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April 2018, I bought a used 2012 with 57K miles on it. No cosmetic issues. I paid $9000 for it.

While shopping I found several good looking 2005-10 at much lower prices, but they all had much higher mileage - 100K plus. Some closer to 150K. I remember a red 2005 LTZ that I really wanted, but the miles were too high (120K). It was priced at $5000.

Find a good dealer who only sells well equipped, well maintained used cars and don't get into a hurry - that's the hard part!
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Last September I got a 13 for 4K but it had 170K miles on it. So far I've had to replace an evap sensor and that's it. The body and paint are still good on it and it still rides nice.
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Like you OP, I've owned a 2004 3.4L since 2013. It had 70,000 miles single owner. I am at 126k or so now. I like the car enough I would buy an identical one (found one in WA state today with 56k miles, fleet, bid at $1650 on Ebay, and another that sold yesterday $2,800 in Southern CA, also on eBay with low mi).

I have had one major issue, the head gasket went at 121k. Luckily have some stellar mechanics available who work for cheap, so it cost me about $1100. From reading and research, if I didnt have 4 little ones running around, I would attempt a head gasket repair myself on a car able to not be driven awhile..not the everyday-rider.

I've also read more than once that the head gasket is known to have issues on this 3400 GM engine, and it likely happens at 120k-140k.

After the head gasket, I have been fixing up a radiator fitting where the transmission inlet goes in, bottom side. I believe the o-rings inside that fitting burst due to overheat when gasket was gone. ATF was leaking from there..found the fitting part was impossible to get without purchasing entire line - I changed the o-rings instead, no problems.

I really like the drive and feel of 2004 base. It was the only one that caught my eye at the time.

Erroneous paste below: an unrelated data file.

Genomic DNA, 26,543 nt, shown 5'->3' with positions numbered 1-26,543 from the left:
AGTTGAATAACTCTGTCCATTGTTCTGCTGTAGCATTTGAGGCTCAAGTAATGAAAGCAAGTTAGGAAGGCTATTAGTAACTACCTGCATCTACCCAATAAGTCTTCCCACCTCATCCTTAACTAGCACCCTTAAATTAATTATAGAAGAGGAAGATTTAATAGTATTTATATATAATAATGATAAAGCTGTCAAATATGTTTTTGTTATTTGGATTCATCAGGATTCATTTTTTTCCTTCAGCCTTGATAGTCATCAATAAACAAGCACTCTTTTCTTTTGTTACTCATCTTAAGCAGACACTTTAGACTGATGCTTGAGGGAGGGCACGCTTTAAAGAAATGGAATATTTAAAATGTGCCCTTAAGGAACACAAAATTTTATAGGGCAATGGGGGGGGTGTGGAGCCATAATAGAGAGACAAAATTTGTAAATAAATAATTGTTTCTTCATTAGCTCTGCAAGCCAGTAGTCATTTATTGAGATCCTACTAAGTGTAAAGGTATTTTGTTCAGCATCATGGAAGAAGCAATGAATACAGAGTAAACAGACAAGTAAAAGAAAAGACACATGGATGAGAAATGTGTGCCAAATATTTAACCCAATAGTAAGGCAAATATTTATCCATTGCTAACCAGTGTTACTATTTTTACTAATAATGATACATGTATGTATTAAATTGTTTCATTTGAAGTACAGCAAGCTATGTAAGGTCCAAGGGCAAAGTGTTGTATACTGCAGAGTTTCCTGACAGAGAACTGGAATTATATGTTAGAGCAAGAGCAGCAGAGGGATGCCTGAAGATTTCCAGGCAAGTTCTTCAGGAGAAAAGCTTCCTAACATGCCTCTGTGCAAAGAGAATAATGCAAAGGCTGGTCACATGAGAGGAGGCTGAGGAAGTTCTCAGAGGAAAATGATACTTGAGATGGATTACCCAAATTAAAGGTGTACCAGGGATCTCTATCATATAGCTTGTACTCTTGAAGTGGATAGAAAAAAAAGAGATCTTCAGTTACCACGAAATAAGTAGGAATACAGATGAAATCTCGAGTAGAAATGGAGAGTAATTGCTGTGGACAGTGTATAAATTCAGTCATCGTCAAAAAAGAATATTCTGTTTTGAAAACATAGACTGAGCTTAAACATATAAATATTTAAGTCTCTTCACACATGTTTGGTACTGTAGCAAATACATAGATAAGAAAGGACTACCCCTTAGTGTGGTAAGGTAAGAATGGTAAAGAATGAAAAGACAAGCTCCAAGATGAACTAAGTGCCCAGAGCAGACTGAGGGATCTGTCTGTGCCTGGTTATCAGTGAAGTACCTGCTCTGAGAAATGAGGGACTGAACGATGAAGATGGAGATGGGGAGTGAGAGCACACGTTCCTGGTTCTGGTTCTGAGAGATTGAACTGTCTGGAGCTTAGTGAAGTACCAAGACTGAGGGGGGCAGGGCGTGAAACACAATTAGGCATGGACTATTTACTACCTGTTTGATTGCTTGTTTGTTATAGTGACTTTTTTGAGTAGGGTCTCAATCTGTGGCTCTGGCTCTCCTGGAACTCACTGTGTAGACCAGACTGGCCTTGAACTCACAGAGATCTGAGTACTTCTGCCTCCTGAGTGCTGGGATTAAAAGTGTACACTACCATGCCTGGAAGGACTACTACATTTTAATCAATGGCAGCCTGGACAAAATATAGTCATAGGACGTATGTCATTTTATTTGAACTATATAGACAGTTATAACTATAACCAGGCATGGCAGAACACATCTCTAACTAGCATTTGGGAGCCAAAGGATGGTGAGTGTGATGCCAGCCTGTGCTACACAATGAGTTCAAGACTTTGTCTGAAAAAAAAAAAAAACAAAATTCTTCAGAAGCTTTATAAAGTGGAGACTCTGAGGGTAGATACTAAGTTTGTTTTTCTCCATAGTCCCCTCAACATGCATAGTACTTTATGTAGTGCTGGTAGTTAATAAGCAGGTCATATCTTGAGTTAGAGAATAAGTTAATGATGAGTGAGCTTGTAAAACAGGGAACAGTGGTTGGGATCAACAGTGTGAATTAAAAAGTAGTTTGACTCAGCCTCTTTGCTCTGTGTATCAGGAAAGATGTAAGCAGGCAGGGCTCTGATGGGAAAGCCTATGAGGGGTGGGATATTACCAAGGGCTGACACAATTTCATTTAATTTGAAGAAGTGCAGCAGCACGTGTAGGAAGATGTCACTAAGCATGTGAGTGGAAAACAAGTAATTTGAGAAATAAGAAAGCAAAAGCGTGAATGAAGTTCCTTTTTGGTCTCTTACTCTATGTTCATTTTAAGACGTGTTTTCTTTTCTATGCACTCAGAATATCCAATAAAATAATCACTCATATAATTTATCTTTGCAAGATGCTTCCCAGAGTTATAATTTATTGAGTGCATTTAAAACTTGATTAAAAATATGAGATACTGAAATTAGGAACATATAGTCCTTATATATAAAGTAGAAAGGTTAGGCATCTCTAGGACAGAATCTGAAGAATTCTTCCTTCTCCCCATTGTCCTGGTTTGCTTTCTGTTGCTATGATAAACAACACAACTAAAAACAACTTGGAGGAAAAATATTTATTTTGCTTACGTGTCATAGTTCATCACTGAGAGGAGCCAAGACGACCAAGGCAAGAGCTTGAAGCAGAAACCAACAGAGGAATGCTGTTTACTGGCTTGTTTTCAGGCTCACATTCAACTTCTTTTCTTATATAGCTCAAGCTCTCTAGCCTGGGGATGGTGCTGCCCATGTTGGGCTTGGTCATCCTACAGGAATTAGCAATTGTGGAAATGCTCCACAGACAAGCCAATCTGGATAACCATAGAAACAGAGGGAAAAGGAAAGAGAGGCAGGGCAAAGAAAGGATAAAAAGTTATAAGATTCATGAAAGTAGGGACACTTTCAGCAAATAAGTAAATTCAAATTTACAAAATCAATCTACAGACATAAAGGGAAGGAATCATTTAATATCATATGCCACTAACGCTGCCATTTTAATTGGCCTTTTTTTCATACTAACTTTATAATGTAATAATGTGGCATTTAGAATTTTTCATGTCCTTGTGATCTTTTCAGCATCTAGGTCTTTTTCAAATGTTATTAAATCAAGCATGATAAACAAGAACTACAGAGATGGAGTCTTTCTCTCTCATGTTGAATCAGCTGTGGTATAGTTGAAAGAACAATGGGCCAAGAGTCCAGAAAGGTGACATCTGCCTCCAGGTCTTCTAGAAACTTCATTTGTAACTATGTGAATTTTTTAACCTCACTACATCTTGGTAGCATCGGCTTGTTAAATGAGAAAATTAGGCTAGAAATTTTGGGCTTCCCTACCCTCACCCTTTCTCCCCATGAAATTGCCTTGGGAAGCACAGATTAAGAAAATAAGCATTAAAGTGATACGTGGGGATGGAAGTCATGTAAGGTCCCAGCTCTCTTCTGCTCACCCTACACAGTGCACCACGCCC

I would most likely go for the 2015 personally, style wise, if I were to break a piggy bank, but that's today, not 6 years ago.
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Quote:
Originally Posted by lump View Post
Like you OP, I've owned a 2004 3.4L since 2013. It had 70,000 miles single owner. I am at 126k or so now. I like the car enough I would buy an identical one (found one in WA state today with 56k miles, fleet, bid at $1650 on Ebay, and another that sold yesterday $2,800 in Southern CA, also on eBay with low mi).

I have had one major issue, the head gasket went at 121k. Luckily have some stellar mechanics available who work for cheap, so it cost me about $1100. From reading and research, if I didnt have 4 little ones running around, I would attempt a head gasket repair myself on a car able to not be driven awhile..not the everyday-rider.

I've also read more than once that the head gasket is known to have issues on this 3400 GM engine, and it likely happens at 120k-140k.

After the head gasket, I have been fixing up a radiator fitting where the transmission inlet goes in, bottom side. I believe the o-rings inside that fitting burst due to overheat when gasket was gone. ATF was leaking from there..found the fitting part was impossible to get without purchasing entire line - I changed the o-rings instead, no problems.

I really like the drive and feel of 2004 base. It was the only one that caught my eye at the time.

I would most likely go for the 2015 personally, style wise, if I were to break a piggy bank, but that's today, not 6 years ago.
I thought the 2004 Impala LS we owned previously (pictured below) was a good running car. It had the 3400 in it and had plenty of power to pull the whole family up and down hills on road trips without feeling like it was struggling. Not to mention, the gas mileage was very decent as well. I had heard about intake manifold problems on that engine before we sold the car but to the best of my knowledge it had no issues.

Thank you for the great feed back!!!